Syntax, Typology, and Information Structure -

Aniwa

Researcher

Jeremy Hammond

Language

Aniwa is an Oceanic language language spoken in Vanuatu. It is a dialect of the Polynesian outlier West-Futuna and is spoken by between 300-400 speakers on the island of Aniwa (also known as "iniwa"). The other dialect is spoken on Futuna, which is located nearby to the south of Aniwa. Some of the population of Aniwa speakers reside in the capital Port Vila, primarily in the Seaside district. Although there are no records on language vitality, current indications of child language acquisition suggest that despite the small population size, the language is rather healthy.

There are two sketch grammars of the language, giving a tantalizing insight to some interesting grammatical features. The language has a loose SVO word order. This differs from its family which is generally verb initial. There is also evidence that Aniwa has dual nominal referents giving a word order which is something like SVSO. This secondary reference is usually has an ergative alignment (in contrast to the primary nominative/accusative alignment).

This project is going to focus on some of the unresolved puzzles such as the evolution of the Polynesian ergative case, the supposed variable word order and the complex transitivity system. The pre-history of the Aniwa community is also unresolved. While it is clear that Aniwa language does not belong to the Southern Vanuatu language family (due to lexical and structural form), its linguistic history has not yet been traced to a particular location in Polynesia (or elsewhere). It is estimated that it has been in the region for around 400-700 years.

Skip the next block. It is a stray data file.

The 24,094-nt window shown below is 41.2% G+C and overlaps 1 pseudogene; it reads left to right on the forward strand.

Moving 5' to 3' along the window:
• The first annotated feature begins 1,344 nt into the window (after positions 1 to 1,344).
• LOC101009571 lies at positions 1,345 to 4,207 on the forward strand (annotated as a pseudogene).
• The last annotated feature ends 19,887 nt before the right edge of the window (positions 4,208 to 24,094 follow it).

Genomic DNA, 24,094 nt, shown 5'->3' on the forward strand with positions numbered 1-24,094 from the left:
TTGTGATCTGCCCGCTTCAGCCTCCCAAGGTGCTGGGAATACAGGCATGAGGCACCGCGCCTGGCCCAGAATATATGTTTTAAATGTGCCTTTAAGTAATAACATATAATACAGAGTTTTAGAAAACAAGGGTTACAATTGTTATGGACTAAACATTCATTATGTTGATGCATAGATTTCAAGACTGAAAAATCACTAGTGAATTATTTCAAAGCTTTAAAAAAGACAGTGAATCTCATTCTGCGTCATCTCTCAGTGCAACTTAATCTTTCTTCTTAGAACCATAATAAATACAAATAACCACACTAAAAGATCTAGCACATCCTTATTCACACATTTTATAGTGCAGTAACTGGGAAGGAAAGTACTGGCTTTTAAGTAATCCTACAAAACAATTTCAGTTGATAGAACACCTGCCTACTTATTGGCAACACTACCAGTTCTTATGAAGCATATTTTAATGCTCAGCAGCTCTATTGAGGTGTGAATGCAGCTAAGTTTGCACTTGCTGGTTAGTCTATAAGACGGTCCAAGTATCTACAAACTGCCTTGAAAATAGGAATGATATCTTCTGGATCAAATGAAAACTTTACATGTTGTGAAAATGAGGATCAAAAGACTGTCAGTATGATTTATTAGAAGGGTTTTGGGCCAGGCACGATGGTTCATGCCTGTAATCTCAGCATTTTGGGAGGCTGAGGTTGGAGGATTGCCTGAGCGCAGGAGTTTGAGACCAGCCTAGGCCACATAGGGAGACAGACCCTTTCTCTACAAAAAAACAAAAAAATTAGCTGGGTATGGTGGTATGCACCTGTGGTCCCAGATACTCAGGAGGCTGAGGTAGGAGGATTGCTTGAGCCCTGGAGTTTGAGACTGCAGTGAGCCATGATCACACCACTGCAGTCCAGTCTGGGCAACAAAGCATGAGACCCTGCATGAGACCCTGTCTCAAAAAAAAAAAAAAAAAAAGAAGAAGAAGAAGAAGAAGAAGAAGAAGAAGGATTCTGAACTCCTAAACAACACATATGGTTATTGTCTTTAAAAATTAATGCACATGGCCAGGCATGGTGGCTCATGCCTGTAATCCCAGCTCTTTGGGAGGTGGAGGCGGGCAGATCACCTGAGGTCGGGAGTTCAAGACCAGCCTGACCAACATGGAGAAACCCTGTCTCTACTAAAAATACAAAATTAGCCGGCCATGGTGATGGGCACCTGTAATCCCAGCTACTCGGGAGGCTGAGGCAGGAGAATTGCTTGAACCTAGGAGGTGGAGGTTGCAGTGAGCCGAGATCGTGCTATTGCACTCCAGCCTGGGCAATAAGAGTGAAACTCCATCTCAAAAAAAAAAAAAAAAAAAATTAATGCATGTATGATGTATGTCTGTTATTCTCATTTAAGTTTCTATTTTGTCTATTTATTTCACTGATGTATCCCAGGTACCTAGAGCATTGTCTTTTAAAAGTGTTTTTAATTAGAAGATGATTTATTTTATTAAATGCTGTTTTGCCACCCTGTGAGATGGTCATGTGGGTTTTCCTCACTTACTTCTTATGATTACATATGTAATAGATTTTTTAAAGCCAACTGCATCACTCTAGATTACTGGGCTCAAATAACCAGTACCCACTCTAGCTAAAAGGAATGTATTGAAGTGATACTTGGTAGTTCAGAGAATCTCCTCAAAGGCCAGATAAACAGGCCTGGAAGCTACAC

Aniwa has had minimal direct European contact due to its remote location, harsh living conditions and small population size.

Geography and History

Aniwa is the a small atoll island found in the south of Vanuatu to the north-east of Tanna. It is around 4 km across with a large lagoon in the north half of the island. The people live in four distinct hamlets in the south half of the island. The highest point above sea level is 55m. Being a low lying island in a region that has high seismic activity, this means that it is prone to flooding from tsunami events.

In 2009/2010 Aniwa suffered an environmental disaster in the form of a drought where no rain fell for over 10 months. For a small island with no significant underground water supply this meant a shortage in drinking water. It also significantly impacted on the gardens, with the staple yam, manioc and banana crops all failing. Emergency food drops from Tanna and Port Vila helped dramatically.

The island is also renowned for its oranges and seafood, both of which are exported to markets in the capital. There is a long (pre-European-contact) history of trade between Aniwa and both Erromango and Tanna, the largest islands in the TAFEA province in Vanuatu. This includes population movement through marriage and work relocation. The languages on Tanna and Aniwa have both changed from this contact.

These are some photos of the lifestyle of the people of Aniwa. Following for a historical perspective there are images below from a 1894 collection of letters from a missionary, Margaret Paton, that was based on Aniwa during the late 1800s.

Last checked 2015-11-02 by Jeremy Hammond

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